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I was recently interested in the following conjecture, which at first sight seemed pretty elementary.

Conjecture: Let $i: A \hookrightarrow B$ be an injection into a finitely generated abelian group. Then the induced map $i^*: Hom(B,U(1)) \rightarrow Hom(A,U(1))$ is surjective.

(Note that this conjecture is not very natural, in that the universal property of monomorphism only tells us the induced map $Hom(C,A)\rightarrow Hom(C,B)$ is injective.)

So far I've only proved a weaker version where $B$ is finitely generated free abelian, as laid out below. However I'm not sure how to ensure the $g_i$'s in the final proposition to have the same orders as the generators $a_i$ of $B$ in case $B$ is not free. Maybe there's a proof of the conjecture somewhere in the literature that I wasn't aware of? Or is it actually false and I was being stupid?

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Lemma 1. If $\Lambda$ is a discrete subgroup of $\mathbb R^n$, then $\Lambda$ is a lattice in the sub-vector space $V\subset \mathbb R^n$ generated by $\Lambda$. That is, $\Lambda=\mathbb Z v_1 + \ldots + \mathbb Z v_d$ for a basis $\{v_1, \ldots, v_d\}$ of $V$.

Lemma 2. Let $M$ be an integer-valued $k\times l$ matrix. Suppose the rows of $M$ are linearly dependent (over $\mathbb R$). Then, there exist some $r<k$, some integer-valued $r\times l$ matrix $N$ with linearly independent rows, and some integer-valued $k\times r$ matrix $\Gamma$, such that $M = \Gamma N$.

Lemma 3. Let $M=(m_{ij})$ be an integer-valued $k\times l$ matrix with linearly independent rows. Let $f_1, \ldots, f_k \in U(1)$. Then there exist $g_1, \ldots, g_l\in U(1)$ such that $g_1^{m_{i1}} g_2^{m_{i2}} \ldots g_l^{m_{il}} = f_i$ for all $i=1, \ldots, k$.

Proof: This would be elementary linear algebra if $U(1)$ were replaced by $\mathbb R$. To prove the $U(1)$ case one just needs a little extra care. W.l.o.g. we can assume $M = [M_1 ~ M_2]$ where $M_1$ is an invertible square matrix. Choose $h_i$ s.t. $h_i^{\det M_1} = f_i$ for each $i$. Let $N = (n_{ij})$ be the integer-valued square matrix $(\det M_1) M_1^{-1}$. Let \begin{equation} g_i = \begin{cases} h_1^{n_{i1}} \ldots h_k^{n_{ik}}, & 1\leq i \leq k, \\ 1, & i >k. \end{cases} \end{equation} The desired equation is easily verified to be satisfied: \begin{eqnarray} g_1^{m_{i1}} \ldots g_l^{m_{il}} &=& (h_1^{n_{11}} \ldots h_k^{n_{1k}})^{m_{i1}} \ldots (h_1^{n_{k1}} \ldots h_k^{n_{kk}})^{m_{ik}} \\ &=& h_1^{n_{11} m_{i1} + \ldots + n_{k1} m_{ik}} \ldots h_k^{n_{1k} m_{i1} + \ldots + n_{kk} m_{ik}} \\ &=& h_1^{\delta_{i1} \det M_1} \ldots h_k^{\delta_{ik} \det M_1} \\ &=& f_i. \end{eqnarray}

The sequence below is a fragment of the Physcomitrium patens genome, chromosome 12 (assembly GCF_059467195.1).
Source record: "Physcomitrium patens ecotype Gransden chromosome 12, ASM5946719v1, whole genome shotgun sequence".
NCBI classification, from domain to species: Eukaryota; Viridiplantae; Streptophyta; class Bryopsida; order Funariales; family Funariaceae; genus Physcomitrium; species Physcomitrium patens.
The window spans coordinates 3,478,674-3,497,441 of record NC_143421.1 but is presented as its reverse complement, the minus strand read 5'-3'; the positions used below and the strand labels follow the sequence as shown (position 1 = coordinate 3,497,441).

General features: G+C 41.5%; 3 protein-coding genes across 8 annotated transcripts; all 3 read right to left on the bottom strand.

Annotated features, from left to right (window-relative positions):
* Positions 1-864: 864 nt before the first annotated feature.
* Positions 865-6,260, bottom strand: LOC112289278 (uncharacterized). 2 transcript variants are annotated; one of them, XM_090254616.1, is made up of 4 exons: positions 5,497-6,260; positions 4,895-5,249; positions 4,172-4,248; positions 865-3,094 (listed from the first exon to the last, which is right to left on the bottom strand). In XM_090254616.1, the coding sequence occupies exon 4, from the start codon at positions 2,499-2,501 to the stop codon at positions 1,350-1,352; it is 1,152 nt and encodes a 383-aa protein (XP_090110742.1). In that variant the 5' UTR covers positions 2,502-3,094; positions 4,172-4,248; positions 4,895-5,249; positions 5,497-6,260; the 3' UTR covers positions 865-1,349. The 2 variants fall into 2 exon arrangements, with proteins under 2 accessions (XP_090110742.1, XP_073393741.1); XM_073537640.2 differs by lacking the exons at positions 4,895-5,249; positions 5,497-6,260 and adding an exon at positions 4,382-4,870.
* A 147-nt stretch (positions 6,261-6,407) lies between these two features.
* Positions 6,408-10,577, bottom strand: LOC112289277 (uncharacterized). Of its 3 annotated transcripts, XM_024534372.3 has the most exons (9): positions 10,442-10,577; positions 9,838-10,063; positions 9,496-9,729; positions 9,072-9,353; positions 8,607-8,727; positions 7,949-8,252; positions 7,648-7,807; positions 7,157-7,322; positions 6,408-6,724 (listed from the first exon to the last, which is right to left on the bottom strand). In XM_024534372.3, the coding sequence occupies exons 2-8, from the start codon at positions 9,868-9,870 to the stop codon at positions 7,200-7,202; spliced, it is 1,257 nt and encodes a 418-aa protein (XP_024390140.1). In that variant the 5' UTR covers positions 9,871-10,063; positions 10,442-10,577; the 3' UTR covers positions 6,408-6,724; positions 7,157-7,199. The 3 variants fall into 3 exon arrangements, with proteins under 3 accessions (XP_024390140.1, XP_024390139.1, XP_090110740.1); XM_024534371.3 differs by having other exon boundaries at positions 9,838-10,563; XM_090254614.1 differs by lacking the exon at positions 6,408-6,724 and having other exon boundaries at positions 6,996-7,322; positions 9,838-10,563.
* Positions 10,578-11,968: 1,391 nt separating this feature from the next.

Proposition 4. Let $i:A \hookrightarrow B$ be an injection into a finitely generated free abelian group. Let $f:A \rightarrow U(1)$ be a homomorphism. Then there exists a homomorphism $g:B \rightarrow U(1)$ such that $g|A = f$.

Proof: Let $a_1, \ldots a_l$ be the generators of the $\mathbb Z$-factors of $B \cong \mathbb Z \oplus \ldots \oplus \mathbb Z$. Let $x_1, \ldots, x_k$ be a set of generators of $A$. Then, \begin{equation} \begin{bmatrix}x_1 \\ \vdots \\x_k\end{bmatrix} = \begin{bmatrix} m_{11} & \ldots & m_{1l} \\ \vdots & & \vdots \\ m_{k1} & \ldots & m_{kl} \end{bmatrix} \begin{bmatrix} a_1 \\ \vdots \\ a_l \end{bmatrix} \end{equation} for some integer-valued matrix $M =(m_{ij})$. By Lemma 2 we can assume $M$ has linearly independent rows. Then, by Lemma 3 there exist $g_1, \ldots, g_l\in U(1)$ s.t. $g_1^{m_{i1}} g_2^{m_{i2}} \ldots g_l^{m_{il}} = f(x_i)$ for all $i=1, \ldots, k$. Now we can define $g:B\rightarrow U(1)$ by setting $g(a_i) = g_i$. This completes the proof.

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  • $\begingroup$ $U(1)$ refers to the first unitary group, i.e. $(S^1,*,1)$? $\endgroup$ – Martin Brandenburg Apr 8 '15 at 21:31
  • $\begingroup$ Yes, that's right. $\endgroup$ – user46652 Apr 8 '15 at 22:03
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This is true without any f.g. assumption and is equivalent to the statement that the circle group $U(1)$ is injective, which follows from Baer's criterion since it is divisible. If your groups are f.g., then you won't need Zorn's Lemma in Baer's criterion (it can be replaced by a simple induction).

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  • $\begingroup$ Got you. So $Hom(-,U(1))$ is an exact functor, since $U(1)$ is injective. Thanks! $\endgroup$ – user46652 Apr 8 '15 at 22:32

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